Photograph by Alana Goldstein
It’s installation week for the blockbuster Atlanta Symphony Associates’ Decorators Show House, and Raymond Goins can hardly sit still. For Goins, a self-taught artist and furniture designer, the spring event is a debut of sorts: He’s decorated the entire master bath suite, his first solo showhouse space.
Striding around his Chamblee studio, Goins points out a sleek, white, lacquered etagere with oyster leather shelves and a pair of cement greyhounds painted whimsically like Staffordshire dogs; then he just steps back and grins, blue eyes dancing merrily. Most spectacular are the reverse-painted, citron glass panels with Etruscan symbols that will line the water closet walls, floor to ceiling. “Isn’t this fun? Aren’t these fabulous?” he gushes, his honeyed voice redolent of his native South Carolina.
Goins is one of those hypercreative people who inspired the phrase “bursting with ideas.” A hotel management job brought him to Atlanta, where he befriended longtime interior designer Marie Warren. Impressed by his charcoal portraiture, she gave him his first commission: painting a Biedermeier table with a bust of Napoleon. Soon he was opening his own studio to do original artwork, custom paint finishes, and furniture restoration. In 2000, he introduced an urn lamp called the Chelsea, which became the first in an ever-expanding line of original home accessories and furniture. Particularly popular now are painted leather screens, the lamps, a trestle table, and graceful designs such as a mirrored chest or demilune table. (For a short time, Goins also operated an art gallery, Raymond Lawrence at Tula on Bennett Street, named Atlanta’s Best New Gallery in 1998.)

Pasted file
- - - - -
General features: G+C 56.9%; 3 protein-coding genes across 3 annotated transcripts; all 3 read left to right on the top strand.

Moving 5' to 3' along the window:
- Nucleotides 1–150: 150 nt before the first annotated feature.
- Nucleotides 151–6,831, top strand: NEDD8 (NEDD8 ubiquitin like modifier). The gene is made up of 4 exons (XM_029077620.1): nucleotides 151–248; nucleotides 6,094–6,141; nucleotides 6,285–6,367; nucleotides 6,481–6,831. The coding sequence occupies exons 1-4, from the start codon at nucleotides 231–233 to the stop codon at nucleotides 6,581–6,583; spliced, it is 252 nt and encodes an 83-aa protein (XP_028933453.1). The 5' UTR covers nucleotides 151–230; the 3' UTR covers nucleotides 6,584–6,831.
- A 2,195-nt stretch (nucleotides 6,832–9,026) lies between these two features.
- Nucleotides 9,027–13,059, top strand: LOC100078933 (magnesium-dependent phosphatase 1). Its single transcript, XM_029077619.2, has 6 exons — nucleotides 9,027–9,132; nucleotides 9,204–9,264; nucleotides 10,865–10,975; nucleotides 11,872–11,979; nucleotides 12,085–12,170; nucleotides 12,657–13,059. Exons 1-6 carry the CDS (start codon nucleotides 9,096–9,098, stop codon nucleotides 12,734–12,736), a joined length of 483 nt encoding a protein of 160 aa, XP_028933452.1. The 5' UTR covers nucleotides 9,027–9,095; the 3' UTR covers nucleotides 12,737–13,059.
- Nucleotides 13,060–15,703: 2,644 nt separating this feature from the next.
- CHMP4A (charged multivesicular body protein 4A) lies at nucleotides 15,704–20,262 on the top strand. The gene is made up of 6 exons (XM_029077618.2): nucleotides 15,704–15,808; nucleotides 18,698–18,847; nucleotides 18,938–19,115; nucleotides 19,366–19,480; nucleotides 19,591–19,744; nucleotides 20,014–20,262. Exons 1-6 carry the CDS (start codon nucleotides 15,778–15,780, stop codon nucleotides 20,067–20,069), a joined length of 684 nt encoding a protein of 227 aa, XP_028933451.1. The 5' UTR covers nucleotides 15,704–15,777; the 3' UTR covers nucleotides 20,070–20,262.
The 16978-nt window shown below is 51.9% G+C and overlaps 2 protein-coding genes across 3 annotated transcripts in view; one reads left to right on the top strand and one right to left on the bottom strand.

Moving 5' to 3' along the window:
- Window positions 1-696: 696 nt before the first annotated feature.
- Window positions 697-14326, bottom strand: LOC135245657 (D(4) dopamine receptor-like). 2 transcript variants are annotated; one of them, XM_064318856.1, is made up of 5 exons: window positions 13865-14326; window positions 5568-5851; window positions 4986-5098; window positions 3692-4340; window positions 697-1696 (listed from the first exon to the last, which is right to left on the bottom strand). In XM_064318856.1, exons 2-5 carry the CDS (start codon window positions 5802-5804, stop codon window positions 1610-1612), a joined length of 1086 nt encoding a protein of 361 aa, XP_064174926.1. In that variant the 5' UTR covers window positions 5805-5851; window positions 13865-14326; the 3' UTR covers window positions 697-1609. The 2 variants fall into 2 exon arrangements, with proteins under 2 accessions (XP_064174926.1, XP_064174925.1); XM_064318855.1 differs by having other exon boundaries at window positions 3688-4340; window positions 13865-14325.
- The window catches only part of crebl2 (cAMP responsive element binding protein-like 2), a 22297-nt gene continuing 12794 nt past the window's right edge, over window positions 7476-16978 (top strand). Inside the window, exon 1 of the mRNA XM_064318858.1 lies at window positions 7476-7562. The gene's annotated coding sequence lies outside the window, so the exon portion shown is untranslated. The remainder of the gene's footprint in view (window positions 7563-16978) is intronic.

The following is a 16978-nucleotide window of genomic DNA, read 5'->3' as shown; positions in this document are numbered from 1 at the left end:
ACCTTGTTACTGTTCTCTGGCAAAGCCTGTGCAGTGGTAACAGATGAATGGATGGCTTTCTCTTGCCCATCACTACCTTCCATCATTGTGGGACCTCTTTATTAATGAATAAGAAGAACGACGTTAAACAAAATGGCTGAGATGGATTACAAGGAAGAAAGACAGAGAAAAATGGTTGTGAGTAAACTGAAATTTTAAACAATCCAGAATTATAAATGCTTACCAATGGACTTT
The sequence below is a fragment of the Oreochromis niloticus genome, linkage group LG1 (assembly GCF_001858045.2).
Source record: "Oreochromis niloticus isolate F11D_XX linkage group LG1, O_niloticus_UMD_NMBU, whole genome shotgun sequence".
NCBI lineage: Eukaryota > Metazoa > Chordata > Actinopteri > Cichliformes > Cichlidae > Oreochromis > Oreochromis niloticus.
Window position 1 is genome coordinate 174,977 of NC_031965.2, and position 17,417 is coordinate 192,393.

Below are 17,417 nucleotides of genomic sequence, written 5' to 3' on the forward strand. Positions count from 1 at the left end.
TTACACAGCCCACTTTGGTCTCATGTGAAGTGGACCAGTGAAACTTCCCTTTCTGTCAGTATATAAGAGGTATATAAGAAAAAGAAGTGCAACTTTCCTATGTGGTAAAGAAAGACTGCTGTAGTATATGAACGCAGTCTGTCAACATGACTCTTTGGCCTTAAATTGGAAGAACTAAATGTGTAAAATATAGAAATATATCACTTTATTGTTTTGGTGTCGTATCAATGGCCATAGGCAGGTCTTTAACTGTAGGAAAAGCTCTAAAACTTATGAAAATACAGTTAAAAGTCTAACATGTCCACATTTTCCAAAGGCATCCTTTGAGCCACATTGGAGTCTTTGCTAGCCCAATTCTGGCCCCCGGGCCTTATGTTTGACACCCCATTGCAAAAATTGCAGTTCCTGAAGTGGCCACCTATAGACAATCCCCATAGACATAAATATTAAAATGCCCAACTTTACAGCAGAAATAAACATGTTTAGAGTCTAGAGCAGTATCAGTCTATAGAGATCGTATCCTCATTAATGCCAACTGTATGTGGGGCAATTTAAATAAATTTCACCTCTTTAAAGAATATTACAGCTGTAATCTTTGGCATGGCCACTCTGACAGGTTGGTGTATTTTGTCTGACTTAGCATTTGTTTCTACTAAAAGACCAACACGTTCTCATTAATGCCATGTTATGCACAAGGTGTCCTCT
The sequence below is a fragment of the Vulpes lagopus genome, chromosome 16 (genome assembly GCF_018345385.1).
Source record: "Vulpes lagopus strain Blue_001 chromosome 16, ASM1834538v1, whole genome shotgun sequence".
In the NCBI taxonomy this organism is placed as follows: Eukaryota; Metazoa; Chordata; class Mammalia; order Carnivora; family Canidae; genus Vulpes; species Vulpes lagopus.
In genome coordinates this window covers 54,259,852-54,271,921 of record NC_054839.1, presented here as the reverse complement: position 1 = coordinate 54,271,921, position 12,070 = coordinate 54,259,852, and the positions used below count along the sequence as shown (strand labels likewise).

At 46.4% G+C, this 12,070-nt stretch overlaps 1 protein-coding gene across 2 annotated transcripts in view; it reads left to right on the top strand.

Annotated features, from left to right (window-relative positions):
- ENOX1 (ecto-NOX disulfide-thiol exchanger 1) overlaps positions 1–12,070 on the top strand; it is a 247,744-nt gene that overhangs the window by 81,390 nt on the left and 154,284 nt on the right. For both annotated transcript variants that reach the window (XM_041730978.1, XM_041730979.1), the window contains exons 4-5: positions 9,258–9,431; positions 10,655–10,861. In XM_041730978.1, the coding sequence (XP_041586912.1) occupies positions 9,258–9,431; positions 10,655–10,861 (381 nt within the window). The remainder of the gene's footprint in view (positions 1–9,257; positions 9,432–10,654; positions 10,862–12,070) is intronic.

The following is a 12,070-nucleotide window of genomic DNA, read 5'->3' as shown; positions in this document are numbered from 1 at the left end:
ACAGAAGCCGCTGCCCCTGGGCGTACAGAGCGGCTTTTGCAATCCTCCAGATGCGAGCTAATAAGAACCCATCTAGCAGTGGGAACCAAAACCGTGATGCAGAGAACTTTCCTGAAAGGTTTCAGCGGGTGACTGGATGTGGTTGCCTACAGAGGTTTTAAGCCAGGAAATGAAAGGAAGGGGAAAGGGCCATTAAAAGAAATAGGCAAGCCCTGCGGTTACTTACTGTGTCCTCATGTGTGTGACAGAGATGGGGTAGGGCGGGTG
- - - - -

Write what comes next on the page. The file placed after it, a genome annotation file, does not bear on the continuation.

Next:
Goins cites muses from Michelangelo to painter Caspar David Friedrich and designer Albert Hadley—which makes his work pretty much perfect for Atlanta’s classic taste. Even his more contemporary pieces bear hints of romantic classicism. He jokes that his showhouse bathroom, with its painted glass walls and metal mesh shutters, is a modern interpretation of a monastery’s stained glass (explicit imagery notwithstanding).
The multitasker is now doing more interior design. But he is also traveling to New York and London, establishing liaisons with ultraexclusive companies such as luxury accessories designer Asprey and linen maker Pratesi. On the polar opposite of the economic spectrum, he is introducing some less expensive products, starting with custom, hand-painted tortoiseshell frames in playful colors such as acid green, Chinese red, and robin’s egg blue. Frames start at $250. “We call it ‘Ray Goins by the foot,’” he jokes.
“I enjoy the process of things,” explains Goins. “That’s my excuse for not finishing them. It’s like being a good writer and using fewer words. You get something to a stage and then leave it alone. It’s not about absolute literal forms.” raymondgoins.com; prices quoted by order
This article originally appeared in our June 2010 issue.